Doug Berch

Dulcimer Maker And Musician

cropped Dulcimer Builders and Makers 1 23

Month: July 2016

More Exciting Adventures Of A Dulcimer Builder

Wood warping, winding, and shrinking. Don't let this happen to your dulcimer!

The air conditioner in my shop died a few days ago.

Aside from keeping the shop from feeling like a literal sweatshop the air conditioner also removes excessive humidity from the Summer air.

Wood is hygroscopic and it is best to make dulcimers in a stable, humidity-controlled environment. The humidity level in my shop is kept at around 45% year round. A dulcimer built at around 45% humidity should remain stable when exposed to higher and lower humidity within reason.  Even so, a dulcimer will be happier if it is kept as close to the conditions of the environment in which it was made.

It is important to use a humidifier to keep your dulcimer happy during the dry Winter months when the heat is on or all year round if you live in a desert.  A simple instrument humidifier kept in the case is all that is needed.  If you like to keep your dulcimers out of their cases then a room humidifier will make both your dulcimers and sinuses happy.

Wood loses moisture much faster than it absorbs moisture and a dulcimer can dry out, crack, warp, and scream for mercy relatively quickly if kept in an overly dry environment. High humidity is usually not as much of an issue on a short term basis but extremes should be avoided.

As a general rule, if you are comfortable then your dulcimer is comfortable.

Last night my wife Cynthia and I bought another air conditioner. When we got home I was too tired to help with installing it. Today Cynthia came home during her lunch break at work to do the heavy lifting of getting the new air conditioner into a window. Cynthia has a good back and I do not.  She knew I wanted to get the shop back in working order as soon as possible. Talk about selfless acts of love!

I am a happy and lucky man.

Music I’d Like To Hear #114

Swiss hammered dulcimer playerMusic I’d Like To Hear #114

What’s On The Bench – 07/9/2016

Walnut dulcimer back being thicknessed with a toothing planeI’ve started work on several dulcimers as the finish cures on another. A finish “drying” and a finish “curing” are two very different things. Many craftspeople learn this difference the hard way at some time in their careers; what seemed to be a dry finish turns out to be dry to the touch but not really hard and permanent. One finds fingerprints in the finish after handling or worse, finish sticks to the inside of a case, rubbing out the finish produces a gummy mess rather than the expected level of sheen, etc. It is one of the initiatory experiences that comes with learning a craft.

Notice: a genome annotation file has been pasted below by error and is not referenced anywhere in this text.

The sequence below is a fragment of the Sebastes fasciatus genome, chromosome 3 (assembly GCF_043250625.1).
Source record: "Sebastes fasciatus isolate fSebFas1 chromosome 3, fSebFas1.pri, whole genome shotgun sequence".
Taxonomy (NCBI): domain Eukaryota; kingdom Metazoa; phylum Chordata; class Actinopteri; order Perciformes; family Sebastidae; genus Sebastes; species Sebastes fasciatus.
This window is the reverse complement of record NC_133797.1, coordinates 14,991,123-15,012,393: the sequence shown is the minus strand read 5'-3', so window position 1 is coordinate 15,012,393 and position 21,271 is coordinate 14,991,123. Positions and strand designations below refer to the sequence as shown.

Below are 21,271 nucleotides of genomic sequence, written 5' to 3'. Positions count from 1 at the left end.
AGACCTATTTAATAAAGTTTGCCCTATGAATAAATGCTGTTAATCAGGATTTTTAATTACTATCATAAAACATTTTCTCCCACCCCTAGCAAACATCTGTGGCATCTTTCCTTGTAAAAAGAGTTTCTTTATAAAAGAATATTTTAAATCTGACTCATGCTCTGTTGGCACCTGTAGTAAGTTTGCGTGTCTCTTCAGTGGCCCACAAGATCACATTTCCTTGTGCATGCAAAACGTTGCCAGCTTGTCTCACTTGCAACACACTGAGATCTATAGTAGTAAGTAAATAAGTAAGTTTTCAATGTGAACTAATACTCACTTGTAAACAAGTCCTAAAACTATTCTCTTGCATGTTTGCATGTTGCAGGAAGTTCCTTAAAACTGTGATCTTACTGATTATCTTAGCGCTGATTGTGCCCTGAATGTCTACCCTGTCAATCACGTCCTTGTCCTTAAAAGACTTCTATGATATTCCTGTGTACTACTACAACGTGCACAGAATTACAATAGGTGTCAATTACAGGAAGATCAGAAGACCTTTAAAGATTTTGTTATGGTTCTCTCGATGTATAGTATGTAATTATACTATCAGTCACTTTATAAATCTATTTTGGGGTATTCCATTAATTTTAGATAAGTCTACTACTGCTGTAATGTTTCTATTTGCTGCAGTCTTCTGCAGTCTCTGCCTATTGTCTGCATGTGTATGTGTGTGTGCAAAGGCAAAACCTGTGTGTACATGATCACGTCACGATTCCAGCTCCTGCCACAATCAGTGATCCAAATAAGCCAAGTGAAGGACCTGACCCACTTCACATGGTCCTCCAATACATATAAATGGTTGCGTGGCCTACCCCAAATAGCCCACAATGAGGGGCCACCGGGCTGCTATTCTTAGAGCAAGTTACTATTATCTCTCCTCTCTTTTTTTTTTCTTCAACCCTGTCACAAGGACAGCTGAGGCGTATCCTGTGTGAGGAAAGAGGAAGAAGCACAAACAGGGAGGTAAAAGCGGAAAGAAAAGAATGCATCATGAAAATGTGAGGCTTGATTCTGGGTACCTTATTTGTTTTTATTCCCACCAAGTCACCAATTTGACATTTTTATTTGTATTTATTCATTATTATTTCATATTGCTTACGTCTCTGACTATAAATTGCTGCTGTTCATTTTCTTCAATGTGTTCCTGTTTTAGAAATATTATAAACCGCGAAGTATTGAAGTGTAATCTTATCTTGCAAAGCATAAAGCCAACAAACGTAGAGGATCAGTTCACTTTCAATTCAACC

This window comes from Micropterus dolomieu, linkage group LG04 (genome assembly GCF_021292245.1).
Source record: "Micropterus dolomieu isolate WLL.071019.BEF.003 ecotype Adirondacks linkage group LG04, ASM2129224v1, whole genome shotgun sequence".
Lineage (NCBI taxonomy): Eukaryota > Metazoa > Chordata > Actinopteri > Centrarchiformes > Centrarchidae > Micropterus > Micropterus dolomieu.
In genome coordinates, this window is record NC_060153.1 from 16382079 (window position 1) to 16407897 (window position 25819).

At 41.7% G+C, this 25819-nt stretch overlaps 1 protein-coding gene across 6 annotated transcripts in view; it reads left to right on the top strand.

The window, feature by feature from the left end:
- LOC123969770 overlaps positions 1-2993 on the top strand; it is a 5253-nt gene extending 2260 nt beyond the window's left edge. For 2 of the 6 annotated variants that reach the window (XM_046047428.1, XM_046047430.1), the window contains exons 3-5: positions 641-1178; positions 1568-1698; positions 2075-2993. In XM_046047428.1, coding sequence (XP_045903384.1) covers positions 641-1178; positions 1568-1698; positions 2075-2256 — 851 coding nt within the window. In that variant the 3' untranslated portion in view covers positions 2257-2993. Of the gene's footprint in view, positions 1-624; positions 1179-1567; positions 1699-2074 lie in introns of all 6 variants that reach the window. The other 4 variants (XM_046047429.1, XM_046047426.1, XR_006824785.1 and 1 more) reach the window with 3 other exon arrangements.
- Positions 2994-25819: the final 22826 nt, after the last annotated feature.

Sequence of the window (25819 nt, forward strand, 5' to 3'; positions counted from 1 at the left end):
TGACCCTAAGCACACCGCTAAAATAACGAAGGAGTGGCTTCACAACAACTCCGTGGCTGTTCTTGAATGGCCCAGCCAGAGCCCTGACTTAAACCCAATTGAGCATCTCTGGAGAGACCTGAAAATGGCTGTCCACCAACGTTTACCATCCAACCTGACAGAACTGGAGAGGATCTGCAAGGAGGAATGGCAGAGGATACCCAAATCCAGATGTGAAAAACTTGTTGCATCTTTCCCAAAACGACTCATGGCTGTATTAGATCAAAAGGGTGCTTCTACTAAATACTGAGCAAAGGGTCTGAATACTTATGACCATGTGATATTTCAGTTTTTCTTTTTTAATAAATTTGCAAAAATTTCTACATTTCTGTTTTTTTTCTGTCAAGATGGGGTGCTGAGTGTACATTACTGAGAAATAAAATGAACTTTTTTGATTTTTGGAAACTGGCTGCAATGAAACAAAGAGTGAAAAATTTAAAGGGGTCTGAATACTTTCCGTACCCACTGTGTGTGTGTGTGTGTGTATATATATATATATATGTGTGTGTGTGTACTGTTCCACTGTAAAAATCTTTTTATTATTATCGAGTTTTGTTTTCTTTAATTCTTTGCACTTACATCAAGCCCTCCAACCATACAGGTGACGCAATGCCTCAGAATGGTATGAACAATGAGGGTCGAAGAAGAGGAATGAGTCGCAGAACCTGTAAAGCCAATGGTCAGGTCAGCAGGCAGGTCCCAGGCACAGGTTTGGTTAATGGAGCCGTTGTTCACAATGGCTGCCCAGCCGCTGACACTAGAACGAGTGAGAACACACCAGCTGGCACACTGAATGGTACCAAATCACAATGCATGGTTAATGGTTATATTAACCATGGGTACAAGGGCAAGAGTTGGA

In the photograph is a toothing plane on a walnut dulcimer back. Toothing planes have a serrated or “toothed” edge and the blade is set at a very high angle. The toothing plane scrapes and cuts many small shavings and can be pushed with the grain, against the grain, and across the grain without tearing up the wood. Toothing planes make quick work of leveling and flattening wood with tricky grain and figure. They are also very useful when planing thin wood. The serrated lines left on the wood serve as a map showing which areas are flat and which need more attention.

After flattening the surface with the toothing plane I take down the ridges with a smoothing plane or a scraper. On historic instruments traces of a toothing plane having been used can sometimes be seen inside the body of the instrument. This indicates that the outside surface was smoothed and then the thickness was taken down on the inside surface where tool-marks would not be obvious and did not matter.

I do use some common woodworking machines to relieve the drudgery of some tasks and to help prevent wear-and-tear on my body, which is showing signs of wear-and-tear. Still, I do as much as I can by hand because it is how I prefer to work. Sometimes I thickness wood partly by hand and partly by running it through a machine. Sometimes I choose one method or the other. It keeps life interesting.

Doug Berch & Dulcimer Makers